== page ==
For the entire annual report go to the Environmental Commissioner of Ontario website: Redefining Conservation: Annual Report 2009/2010
For an extensive list of articles on this mineral discovery, please go to: Ontario’s Ring of Fire Mineral Discovery
2010 Amendments to the Mining Act
From Environmental Commissioner of Ontario (ECO) Issues
In the 1800s, miners used picks and shovels to find and extract minerals. Embarking out into the wilderness of Ontario, prospectors had “free entry” to access any land that contained Crown-owned minerals. They could stake their claims with wooden posts and acquire mineral leases with no need to consider the interests of property owners or the public. This right of free entry was a fundamental feature of Ontario’s first mining laws and was designed to promote mining activity, create wealth in the province and encourage the settlement of the northern lands.
Much has changed in Ontario since the Mining Act (the “Act”) was enacted in 1869. First, there are many more recognized uses for Ontario’s land than mining. Second, early mines were generally small in scale with a relatively small ecological footprint; modern day mining often involves large-scale and mechanized digging, drilling and blasting, with the potential to have significant environmental impacts. Finally, the public has grown more concerned about our natural environment and the impacts of human activities, expecting environmental risks to be mitigated and mining lands restored.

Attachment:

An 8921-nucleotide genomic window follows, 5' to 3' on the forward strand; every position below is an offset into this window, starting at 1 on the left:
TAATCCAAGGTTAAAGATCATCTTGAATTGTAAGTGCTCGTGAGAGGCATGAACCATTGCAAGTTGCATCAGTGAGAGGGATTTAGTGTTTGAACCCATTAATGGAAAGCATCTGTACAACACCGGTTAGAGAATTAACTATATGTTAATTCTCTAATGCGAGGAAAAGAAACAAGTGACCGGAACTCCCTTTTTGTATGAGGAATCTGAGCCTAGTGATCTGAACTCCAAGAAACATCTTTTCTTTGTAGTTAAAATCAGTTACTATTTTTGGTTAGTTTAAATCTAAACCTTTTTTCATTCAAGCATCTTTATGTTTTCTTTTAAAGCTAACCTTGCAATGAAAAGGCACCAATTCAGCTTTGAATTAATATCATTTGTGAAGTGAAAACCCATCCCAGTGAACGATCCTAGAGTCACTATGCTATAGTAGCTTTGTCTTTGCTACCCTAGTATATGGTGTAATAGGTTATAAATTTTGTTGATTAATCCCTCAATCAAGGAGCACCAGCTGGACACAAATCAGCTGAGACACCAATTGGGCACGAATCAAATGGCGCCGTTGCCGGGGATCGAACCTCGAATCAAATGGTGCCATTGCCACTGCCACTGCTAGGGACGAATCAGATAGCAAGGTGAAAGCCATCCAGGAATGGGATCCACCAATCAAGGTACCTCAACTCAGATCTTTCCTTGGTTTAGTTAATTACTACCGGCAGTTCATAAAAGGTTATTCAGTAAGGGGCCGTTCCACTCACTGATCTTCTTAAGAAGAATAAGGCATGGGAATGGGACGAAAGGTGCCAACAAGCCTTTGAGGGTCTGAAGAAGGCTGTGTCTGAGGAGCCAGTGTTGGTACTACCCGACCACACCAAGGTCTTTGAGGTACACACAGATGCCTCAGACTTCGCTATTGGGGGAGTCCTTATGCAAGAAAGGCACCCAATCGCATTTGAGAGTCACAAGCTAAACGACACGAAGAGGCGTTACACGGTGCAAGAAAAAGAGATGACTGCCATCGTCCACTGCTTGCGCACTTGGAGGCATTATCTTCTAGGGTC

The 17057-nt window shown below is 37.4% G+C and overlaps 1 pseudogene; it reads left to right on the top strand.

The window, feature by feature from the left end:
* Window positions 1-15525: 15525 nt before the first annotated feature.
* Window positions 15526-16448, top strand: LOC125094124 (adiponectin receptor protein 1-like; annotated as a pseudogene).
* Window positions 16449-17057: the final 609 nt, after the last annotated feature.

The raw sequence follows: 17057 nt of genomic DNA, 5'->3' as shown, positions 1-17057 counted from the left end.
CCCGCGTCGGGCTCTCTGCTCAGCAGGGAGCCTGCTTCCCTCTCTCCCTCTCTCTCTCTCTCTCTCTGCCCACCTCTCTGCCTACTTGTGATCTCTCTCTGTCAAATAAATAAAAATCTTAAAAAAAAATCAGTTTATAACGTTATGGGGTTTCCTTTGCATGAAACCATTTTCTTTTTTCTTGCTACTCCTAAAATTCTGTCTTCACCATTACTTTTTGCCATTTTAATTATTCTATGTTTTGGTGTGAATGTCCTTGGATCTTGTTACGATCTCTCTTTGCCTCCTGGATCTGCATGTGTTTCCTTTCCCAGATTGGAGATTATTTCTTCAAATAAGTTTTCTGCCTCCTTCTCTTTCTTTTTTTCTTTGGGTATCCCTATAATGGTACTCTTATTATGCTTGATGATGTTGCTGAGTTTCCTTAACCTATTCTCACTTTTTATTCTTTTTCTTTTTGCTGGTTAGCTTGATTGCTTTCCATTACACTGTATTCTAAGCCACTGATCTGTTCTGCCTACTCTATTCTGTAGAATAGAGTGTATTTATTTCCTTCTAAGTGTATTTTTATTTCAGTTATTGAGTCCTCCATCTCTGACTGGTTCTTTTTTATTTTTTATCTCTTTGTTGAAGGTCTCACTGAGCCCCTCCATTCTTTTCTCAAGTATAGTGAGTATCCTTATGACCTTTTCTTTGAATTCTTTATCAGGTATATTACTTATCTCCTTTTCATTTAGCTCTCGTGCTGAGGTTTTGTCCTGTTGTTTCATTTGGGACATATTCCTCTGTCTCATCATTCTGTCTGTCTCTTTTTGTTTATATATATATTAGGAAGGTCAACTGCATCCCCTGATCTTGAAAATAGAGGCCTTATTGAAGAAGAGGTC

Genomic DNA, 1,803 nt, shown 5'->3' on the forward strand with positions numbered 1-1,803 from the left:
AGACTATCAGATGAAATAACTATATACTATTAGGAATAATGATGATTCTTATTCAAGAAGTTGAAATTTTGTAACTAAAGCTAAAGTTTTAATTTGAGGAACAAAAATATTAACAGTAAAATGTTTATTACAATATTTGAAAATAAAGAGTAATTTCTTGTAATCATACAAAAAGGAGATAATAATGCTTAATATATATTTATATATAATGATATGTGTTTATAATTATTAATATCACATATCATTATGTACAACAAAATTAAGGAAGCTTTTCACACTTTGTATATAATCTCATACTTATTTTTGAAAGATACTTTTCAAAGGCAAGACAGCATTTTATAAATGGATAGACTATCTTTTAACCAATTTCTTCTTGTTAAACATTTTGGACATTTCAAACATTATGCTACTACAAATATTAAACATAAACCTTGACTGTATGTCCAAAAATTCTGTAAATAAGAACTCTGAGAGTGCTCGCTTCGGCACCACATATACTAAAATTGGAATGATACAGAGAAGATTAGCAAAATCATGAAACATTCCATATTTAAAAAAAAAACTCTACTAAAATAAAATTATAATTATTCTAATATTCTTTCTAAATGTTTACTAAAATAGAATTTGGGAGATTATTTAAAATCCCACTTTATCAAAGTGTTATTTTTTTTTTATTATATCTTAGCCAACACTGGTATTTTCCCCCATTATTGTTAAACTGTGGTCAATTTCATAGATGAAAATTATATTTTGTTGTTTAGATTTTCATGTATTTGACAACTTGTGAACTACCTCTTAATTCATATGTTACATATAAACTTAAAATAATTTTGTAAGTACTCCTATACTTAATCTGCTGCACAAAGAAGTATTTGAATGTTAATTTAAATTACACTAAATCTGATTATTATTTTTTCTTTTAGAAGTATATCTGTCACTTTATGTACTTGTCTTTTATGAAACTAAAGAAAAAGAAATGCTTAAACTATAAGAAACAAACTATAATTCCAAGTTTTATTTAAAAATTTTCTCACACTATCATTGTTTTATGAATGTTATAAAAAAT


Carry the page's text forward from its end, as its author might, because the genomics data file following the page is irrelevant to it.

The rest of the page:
Although the Mining Act and the concept of free entry may have worked in the 19th century, it is clearly at odds with 21st century land uses and values. Free entry assumes that mineral development is appropriate almost everywhere and that it is the “best” use of Crown land in almost all circumstances, giving mining priority over forestry, commercial development, recreation and tourism, the interests of Aboriginal communities, and the conservation of ecologically significant species and landscape features.